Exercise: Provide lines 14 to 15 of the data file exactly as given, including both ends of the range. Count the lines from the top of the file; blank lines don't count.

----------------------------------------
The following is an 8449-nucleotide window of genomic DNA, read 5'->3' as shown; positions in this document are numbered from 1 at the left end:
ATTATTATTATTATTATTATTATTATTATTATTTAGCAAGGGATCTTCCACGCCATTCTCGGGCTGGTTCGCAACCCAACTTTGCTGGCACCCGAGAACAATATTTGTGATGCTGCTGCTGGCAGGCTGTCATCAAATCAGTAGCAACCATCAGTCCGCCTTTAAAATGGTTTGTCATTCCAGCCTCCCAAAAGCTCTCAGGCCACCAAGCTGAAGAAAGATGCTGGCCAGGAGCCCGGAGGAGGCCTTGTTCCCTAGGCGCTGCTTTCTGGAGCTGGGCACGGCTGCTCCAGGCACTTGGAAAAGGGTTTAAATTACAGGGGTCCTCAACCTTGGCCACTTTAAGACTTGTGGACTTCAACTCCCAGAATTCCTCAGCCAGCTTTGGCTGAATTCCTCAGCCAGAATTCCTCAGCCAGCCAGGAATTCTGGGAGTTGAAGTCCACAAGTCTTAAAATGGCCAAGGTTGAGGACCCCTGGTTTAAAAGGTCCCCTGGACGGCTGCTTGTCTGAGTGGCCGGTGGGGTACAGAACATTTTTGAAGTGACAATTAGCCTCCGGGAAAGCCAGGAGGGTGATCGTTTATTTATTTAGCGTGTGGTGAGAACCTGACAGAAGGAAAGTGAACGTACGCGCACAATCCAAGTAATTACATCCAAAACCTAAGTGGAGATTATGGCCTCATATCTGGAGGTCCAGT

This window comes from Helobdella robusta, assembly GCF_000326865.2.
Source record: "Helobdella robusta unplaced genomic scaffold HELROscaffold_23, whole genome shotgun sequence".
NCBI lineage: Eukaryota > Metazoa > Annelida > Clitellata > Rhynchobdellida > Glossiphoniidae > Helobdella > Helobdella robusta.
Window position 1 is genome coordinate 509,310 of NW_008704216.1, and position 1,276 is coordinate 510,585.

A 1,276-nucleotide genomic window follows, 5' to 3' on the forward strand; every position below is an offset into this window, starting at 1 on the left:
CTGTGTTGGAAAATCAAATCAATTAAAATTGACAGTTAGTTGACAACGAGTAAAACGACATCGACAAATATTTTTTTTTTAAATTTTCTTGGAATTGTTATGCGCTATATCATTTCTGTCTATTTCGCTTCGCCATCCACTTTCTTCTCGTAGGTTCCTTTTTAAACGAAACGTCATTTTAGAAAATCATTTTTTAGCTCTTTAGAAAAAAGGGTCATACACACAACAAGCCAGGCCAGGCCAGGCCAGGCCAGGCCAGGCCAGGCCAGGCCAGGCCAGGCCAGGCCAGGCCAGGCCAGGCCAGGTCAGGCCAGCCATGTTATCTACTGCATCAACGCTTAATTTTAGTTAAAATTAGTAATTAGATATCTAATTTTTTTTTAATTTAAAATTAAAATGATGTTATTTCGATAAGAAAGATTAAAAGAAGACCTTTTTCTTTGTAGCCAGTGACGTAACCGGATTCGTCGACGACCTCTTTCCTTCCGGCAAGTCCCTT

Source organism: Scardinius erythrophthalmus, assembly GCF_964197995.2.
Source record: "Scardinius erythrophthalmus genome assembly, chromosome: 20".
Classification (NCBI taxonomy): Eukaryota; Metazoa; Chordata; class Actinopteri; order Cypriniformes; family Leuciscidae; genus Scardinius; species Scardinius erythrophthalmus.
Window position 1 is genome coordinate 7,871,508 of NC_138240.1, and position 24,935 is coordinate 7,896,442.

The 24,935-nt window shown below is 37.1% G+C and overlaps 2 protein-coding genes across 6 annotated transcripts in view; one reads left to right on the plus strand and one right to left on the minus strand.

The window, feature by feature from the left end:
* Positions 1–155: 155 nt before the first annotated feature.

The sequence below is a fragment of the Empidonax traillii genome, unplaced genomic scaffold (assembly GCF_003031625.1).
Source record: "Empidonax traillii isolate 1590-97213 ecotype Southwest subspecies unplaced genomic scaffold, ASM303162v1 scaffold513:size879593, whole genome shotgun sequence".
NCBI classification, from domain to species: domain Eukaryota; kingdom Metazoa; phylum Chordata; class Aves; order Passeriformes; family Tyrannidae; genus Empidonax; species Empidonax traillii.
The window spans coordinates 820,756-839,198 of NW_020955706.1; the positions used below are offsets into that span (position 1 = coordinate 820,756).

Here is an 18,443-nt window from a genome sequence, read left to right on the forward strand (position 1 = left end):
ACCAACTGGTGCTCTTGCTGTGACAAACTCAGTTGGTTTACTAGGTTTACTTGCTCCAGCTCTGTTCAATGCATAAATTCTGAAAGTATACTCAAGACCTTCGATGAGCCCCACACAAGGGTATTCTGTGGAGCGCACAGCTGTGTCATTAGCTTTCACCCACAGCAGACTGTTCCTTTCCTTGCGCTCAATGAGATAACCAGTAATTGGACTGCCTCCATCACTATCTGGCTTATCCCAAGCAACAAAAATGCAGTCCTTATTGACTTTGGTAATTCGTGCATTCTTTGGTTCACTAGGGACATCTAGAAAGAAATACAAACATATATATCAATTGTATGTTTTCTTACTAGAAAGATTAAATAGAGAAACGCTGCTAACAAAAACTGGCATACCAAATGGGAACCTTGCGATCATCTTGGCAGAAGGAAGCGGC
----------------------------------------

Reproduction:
The window, feature by feature from the left end:
* Positions 1–155: 155 nt before the first annotated feature.